NBA Summer League scores: Marcus Morris hits game-winner for Suns, Cody Zeller impresses


Marcus Morris hit one of the clutchest shots possible -- at least in terms of Las Vegas Summer League -- to give the Suns a win over the Minnesota Timberwolves. That and more in our first of two roundups from Day 3 in Vegas.

We've got a Summer League game-winner! One of the Morris brothers, we won't tell you which -- okay, it's Marcus -- drilled a buzzer-beater to give the Suns their second win in as many tries in Las Vegas. Meanwhile, Austin Rivers made a big play for the Pelicans late, and Cody Zeller looked fine in his third outing in a Bobcats summer uniform.

Let's take a look at the early games from Day 3 at the Las Vegas Summer League, where who wins kind of matters this year, but we'd rather just talk about who played well. Here's a roundup of the first four games Monday:

Suns 91, Timberwolves 89

Marcus Morris -- wait, let me check -- yes, Marcus Morris, the Morris twin who is one inch shorter, was selected one pick later and spent a year and a half on the Rockets before being traded to join his brother Markieff on the Suns, was given the ball with the game tied at 89. A few dribbles to the right, an off-balance fader over Minnesota's Solomon Jones, and Phoenix got the Summer League game-winner:

The Suns had trailed by as much as 24, but after falling into a big deficit, this game was all Morrises. Markieff led all scorers with 22 points and nabbed six boards, while Marcus had 18 points and four rebounds. Alright, look: I'm quite an avid NBA fan, and quite an avid college basketball fan. And yet, I'll be damned if you ask me to describe in any great detail the difference between the two. But I can confirm the game-winner guy was Marcus, and the leading scorer was Markieff. Perhaps Marcus is the clutch brother.

Robbie Hummel, the Purdue product who played in Spain last year, led Minnesota with 18 points on just eight shots, while Shabazz Muhammad was once again lackluster, with eight points on nine shots, missing four of five free throw attempts, and no assists. Archie Goodwin and Gorgui Dieng did not look like first-round picks. For Minnesota, Dieng missed both of his shot attempts, turned the ball over five times, committed four personal fouls and recorded just one rebound and no blocks, despite a reputation as a defensive specialist. And for Phoenix, Goodwin had just two points and five turnovers.

Bobcats 84, Knicks 71

Those Bobcats fans who booed Cody Zeller were given a strong piece of evidence why that was maybe a bit premature, as the fourth overall pick looked phenomenal, albeit in Summer League. After scoring 23 in his second Summer League game, he posted 18 points and 10 rebounds, showing quick, decisive post moves and decent athleticism for a seven-footer. Yes, it's Summer League, and he was guarded by former Tulsa center Jerome Jordan and former Kentucky center Eloy Vargas, most recently employed in the Philippines and Dominican Republic, respectively. But still, he and Bismack Biyombo looked like a functional frontcourt. Jeffrey Taylor led all scorers with 20, while the star for the Knicks with Iman Shumpert and Tim Hardaway Jr. out was C.J. Leslie. The undrafted free agent had 18 points and looks like a nice find.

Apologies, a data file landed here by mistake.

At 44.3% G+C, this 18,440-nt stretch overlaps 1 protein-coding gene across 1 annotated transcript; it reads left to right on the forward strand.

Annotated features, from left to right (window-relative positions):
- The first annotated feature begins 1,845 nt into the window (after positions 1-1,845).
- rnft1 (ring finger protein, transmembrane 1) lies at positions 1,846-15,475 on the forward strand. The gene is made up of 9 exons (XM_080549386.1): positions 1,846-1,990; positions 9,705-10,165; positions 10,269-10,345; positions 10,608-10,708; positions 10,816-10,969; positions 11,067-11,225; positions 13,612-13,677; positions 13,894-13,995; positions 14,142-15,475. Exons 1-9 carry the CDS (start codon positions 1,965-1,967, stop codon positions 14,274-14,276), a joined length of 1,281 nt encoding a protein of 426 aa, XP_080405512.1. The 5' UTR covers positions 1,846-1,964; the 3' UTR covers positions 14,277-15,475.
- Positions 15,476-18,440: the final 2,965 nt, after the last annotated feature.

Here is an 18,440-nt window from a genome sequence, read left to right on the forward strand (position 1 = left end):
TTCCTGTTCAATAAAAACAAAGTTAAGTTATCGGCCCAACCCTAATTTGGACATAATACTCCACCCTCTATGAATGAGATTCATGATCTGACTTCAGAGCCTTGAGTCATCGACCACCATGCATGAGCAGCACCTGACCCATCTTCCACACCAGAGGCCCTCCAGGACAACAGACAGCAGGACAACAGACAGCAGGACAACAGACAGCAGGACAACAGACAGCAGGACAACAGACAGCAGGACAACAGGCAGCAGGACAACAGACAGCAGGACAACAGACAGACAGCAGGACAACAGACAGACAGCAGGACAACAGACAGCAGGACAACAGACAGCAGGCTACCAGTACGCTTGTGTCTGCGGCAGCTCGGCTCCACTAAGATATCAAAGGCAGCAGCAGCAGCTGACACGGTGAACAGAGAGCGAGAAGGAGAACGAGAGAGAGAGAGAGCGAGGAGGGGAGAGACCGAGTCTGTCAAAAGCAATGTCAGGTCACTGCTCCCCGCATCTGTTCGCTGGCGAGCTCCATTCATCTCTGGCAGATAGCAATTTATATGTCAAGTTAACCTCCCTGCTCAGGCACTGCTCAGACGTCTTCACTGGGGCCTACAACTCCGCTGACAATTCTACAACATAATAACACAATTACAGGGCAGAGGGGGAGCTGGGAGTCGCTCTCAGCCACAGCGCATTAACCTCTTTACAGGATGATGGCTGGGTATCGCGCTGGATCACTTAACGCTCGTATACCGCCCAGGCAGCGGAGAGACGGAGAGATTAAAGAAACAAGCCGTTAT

Pelicans 66, Cavs 62

We were at DEFCON: Summer League here, with 21 assists, 27 turnovers and poor shooting from all involved, but the Pelicans iced it with a sweet finish by Austin Rivers followed by a step-back jumper by Brian Roberts on the ensuing possession. The leading scorer was Dion Waiters, but he needed 16 shots to score his 16 points. There were a few second-round draft picks involved: the 33rd overall pick, Arizona State's Carrick Felix, was off with just four points on eight shots for the Cavs, while Kansas' Jeff Withey looked alright defensively, with three blocks in just 15 minutes, including two on one possession. It was a good day for brothers, as Tyler Zeller had 15 points and 12 boards.

Lakers 77, Clippers 65

Crosstown rivalry! The game was just a two-point Lakers lead at the half, but they quickly put it out of reach. Not a lot of star power here -- Marcus Landry, the Wisconsin product on the Lakers roster who is the younger brother of Carl, led all scorers with 16 points, but Lester Hudson might have been the real star: The only player to record a quadruple-double in NCAA Division I history who has played a total of 52 games since being drafted 58th overall in 2009, Hudson drilled three threes and grabbed nine boards to go along with his 13 points. Clippers first-round pick Reggie Bullock played his first subpar game in Vegas, scoring just 12 points on 16 shots after entering averaging 18 points per game.

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